Psychedelic Integration: Psychotherapy for Non-Ordinary States of Consciousness
Psychedelic Integration: Psychotherapy for Non-Ordinary States of Consciousness is a trailblazing guidebook for anyone interested in psychedelic-assisted therapy and integration.
When psychologist and psychotherapist Marc B. Aixalá began fielding questions from people around the world seeking help integrating their own psychedelic experiences, he couldn’t find a singular source of collected research and support. What began as an attempt to help others became Psychedelic Integration, a work that traces the evolution of psychedelic-assisted therapy and integration research from the 1960s to the present moment, explains therapeutic techniques and outlines a clinician’s real-world observations on the deep work of healing.
Written for practitioners and the generally curious, this book offers 11 metaphors for understanding integration and concisely explains the seven dimensions of integration, which Aixalá sees as part of a process inextricably linked to preparation and the psychedelic session experience.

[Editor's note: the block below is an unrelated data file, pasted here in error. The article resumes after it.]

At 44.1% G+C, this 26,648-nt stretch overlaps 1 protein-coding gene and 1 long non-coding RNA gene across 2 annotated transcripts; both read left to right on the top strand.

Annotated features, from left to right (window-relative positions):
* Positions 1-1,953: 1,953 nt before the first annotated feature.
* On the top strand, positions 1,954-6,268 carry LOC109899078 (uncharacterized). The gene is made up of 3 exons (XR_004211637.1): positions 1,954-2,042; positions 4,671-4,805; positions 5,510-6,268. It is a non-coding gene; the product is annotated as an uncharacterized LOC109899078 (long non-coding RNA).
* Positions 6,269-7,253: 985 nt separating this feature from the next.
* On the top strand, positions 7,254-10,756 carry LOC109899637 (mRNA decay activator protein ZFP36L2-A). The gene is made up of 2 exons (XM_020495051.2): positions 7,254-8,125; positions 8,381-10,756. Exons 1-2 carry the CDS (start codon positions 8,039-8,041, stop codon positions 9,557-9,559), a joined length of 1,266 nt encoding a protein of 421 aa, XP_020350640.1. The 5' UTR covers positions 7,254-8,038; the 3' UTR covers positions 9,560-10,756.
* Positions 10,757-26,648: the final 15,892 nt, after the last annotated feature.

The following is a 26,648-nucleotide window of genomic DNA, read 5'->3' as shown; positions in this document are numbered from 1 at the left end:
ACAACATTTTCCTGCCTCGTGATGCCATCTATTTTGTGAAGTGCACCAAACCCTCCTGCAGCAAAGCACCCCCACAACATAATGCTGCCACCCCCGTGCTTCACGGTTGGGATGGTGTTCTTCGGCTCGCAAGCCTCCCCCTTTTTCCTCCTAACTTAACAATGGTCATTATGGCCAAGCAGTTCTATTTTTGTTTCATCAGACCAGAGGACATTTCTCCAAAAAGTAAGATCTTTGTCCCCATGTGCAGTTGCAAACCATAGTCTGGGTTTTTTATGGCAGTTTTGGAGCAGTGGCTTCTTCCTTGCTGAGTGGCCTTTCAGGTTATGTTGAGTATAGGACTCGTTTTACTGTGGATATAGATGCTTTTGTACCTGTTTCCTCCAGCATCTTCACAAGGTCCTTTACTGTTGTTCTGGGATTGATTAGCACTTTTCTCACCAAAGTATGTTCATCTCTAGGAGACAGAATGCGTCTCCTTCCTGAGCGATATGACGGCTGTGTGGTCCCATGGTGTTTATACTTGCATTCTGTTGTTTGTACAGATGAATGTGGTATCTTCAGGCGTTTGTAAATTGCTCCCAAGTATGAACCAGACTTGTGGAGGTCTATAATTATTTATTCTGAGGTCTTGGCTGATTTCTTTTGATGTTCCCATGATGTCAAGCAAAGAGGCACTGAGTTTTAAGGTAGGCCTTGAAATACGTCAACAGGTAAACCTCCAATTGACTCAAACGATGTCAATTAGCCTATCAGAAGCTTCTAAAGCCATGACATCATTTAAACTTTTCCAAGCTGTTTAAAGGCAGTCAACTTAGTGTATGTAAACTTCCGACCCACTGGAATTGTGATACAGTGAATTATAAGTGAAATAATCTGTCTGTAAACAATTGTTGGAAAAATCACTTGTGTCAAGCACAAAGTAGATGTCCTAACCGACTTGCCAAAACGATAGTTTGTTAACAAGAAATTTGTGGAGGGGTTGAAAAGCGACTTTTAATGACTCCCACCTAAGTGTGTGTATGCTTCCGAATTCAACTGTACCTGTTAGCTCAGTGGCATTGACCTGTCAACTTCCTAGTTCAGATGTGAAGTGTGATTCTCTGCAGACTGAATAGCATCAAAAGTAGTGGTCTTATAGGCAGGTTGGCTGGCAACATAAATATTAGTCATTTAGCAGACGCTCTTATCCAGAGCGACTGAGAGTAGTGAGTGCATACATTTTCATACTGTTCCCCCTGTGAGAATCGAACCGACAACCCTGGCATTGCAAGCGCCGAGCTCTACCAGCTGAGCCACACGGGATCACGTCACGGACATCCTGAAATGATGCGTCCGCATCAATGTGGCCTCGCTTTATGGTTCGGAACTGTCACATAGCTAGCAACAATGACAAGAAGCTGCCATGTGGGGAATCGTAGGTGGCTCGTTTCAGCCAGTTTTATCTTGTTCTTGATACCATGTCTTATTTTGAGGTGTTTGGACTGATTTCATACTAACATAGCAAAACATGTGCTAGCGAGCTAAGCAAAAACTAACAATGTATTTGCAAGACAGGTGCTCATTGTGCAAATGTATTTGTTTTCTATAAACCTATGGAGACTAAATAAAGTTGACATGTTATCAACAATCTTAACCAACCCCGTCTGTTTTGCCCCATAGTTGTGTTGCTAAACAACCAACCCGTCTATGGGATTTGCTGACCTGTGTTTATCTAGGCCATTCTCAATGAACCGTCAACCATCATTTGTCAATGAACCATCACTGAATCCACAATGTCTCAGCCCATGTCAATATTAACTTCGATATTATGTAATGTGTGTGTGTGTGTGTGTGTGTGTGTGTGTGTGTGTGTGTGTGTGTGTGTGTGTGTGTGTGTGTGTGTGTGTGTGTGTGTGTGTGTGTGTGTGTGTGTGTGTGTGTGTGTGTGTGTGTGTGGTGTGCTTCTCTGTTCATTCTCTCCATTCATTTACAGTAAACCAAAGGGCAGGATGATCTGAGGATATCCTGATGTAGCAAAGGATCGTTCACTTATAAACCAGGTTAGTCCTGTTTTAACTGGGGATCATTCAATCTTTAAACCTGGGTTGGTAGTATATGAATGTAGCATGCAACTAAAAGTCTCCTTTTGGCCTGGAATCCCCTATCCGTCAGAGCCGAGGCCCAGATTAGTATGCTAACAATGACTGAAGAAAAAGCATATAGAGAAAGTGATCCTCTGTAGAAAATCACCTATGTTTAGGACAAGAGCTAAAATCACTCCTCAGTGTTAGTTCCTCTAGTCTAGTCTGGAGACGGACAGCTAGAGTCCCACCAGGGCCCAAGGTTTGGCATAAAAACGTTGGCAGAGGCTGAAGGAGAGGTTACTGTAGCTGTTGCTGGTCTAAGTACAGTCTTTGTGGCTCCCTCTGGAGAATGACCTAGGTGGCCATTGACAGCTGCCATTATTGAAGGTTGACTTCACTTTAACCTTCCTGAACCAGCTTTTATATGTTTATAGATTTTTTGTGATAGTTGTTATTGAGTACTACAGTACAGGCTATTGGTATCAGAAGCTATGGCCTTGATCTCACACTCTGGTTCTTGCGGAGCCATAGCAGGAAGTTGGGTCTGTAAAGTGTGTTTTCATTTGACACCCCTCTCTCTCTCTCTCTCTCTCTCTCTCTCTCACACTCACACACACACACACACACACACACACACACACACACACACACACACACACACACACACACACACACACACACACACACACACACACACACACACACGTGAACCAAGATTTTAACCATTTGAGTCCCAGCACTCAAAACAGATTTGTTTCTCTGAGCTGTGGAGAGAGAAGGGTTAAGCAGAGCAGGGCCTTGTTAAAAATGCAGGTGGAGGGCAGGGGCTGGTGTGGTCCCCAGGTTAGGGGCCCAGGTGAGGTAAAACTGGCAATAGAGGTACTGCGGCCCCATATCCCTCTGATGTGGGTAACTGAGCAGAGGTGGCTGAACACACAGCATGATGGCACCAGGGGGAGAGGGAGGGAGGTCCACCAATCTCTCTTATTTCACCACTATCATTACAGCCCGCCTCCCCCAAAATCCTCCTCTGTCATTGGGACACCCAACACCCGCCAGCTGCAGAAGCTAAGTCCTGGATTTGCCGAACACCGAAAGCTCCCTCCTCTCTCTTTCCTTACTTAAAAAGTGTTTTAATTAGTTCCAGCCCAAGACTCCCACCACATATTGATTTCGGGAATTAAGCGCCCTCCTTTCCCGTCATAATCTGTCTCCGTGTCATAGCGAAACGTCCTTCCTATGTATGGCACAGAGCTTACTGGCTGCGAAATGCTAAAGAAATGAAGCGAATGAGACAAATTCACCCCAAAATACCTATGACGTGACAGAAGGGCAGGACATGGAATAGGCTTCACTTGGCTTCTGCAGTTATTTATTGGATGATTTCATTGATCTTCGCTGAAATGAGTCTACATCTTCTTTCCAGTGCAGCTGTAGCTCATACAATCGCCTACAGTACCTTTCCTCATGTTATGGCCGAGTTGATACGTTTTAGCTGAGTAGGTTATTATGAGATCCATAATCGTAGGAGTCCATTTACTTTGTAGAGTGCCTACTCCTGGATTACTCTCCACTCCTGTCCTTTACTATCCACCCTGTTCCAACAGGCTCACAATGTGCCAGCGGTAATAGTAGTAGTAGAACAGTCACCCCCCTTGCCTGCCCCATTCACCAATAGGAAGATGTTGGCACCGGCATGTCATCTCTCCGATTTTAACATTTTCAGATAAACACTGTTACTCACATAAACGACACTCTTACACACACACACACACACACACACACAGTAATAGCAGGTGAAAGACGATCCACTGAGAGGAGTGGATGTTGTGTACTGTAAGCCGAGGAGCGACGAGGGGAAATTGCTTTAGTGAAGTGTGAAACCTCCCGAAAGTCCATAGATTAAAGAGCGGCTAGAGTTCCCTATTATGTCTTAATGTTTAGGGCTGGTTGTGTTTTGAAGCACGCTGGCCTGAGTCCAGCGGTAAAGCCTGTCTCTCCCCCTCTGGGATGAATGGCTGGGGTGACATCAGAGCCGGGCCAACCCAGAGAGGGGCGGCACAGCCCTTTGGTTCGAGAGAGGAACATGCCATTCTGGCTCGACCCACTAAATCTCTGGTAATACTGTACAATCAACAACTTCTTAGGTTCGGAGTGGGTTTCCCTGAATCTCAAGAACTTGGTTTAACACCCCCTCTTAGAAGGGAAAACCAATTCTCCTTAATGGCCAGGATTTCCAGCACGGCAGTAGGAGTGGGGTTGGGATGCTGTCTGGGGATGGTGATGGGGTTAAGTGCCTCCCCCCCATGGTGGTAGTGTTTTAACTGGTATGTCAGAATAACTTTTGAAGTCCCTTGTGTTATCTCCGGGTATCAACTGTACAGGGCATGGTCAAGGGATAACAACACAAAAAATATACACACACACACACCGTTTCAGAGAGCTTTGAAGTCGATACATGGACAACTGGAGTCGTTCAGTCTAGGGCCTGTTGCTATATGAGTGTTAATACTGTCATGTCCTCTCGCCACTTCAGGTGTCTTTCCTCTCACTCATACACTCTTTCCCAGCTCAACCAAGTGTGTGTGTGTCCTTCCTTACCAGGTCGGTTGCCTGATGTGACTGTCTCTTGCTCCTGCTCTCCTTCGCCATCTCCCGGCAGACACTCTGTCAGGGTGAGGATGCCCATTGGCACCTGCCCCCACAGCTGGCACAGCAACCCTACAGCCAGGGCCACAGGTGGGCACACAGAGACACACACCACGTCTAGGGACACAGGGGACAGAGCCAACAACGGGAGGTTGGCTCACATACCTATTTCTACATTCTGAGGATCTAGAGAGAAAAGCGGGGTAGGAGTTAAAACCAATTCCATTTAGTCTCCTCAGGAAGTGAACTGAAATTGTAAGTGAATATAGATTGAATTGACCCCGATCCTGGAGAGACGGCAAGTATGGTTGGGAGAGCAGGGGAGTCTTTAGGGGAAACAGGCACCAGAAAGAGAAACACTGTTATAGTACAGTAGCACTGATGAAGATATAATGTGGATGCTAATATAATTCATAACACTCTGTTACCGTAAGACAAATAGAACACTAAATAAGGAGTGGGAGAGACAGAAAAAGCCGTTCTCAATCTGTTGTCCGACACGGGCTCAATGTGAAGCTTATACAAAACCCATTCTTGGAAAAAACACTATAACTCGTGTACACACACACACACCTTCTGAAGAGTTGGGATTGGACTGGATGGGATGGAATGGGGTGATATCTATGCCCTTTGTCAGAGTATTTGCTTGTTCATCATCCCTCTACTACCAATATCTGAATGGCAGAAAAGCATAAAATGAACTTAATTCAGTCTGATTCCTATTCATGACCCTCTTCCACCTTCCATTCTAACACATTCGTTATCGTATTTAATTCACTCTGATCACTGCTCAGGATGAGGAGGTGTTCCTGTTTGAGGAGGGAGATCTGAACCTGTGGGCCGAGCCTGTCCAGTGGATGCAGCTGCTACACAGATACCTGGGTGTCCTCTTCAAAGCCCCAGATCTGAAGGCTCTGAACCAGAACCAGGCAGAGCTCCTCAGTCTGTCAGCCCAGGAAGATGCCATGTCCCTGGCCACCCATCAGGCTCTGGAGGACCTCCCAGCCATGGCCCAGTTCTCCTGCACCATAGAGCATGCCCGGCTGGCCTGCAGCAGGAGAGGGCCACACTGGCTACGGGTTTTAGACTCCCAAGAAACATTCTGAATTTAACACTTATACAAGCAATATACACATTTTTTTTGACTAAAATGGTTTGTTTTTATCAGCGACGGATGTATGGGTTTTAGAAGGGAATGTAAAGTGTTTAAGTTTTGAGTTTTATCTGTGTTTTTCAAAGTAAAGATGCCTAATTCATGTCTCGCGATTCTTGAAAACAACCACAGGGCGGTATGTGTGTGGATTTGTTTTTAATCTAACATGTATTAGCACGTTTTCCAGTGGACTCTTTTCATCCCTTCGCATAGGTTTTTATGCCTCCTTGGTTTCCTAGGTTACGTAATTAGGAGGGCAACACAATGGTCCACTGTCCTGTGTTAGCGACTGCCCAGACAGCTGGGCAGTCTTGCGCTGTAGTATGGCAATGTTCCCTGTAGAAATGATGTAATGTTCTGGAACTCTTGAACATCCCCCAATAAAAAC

Grounded in the idea that integration work serves two main objectives: maximizing the benefits of a psychedelic experience and dealing with adverse effects, Aixalá maintains that understanding why an individual seeks integration support can inform therapeutic techniques. Psychedelic Integration outlines foundational practices like rest and nutrition, spiritual approaches including water rituals and tarot, embodied techniques of dance and singing, and frameworks including Holotropic Breathwork, Gestalt therapy and integration circles.
The author acknowledges that psychedelic experiences can be difficult and even traumatic, and he confronts that reality with compassion. In this book, Aixalá shares stories and artwork created by some of his patients as they progressed through their own integration journeys.
Psychedelic Integration is an essential companion for practitioners, their patients, and those seeking integration work not as a solution but as a tool for self and collective discovery.
Author: Marc Aixalá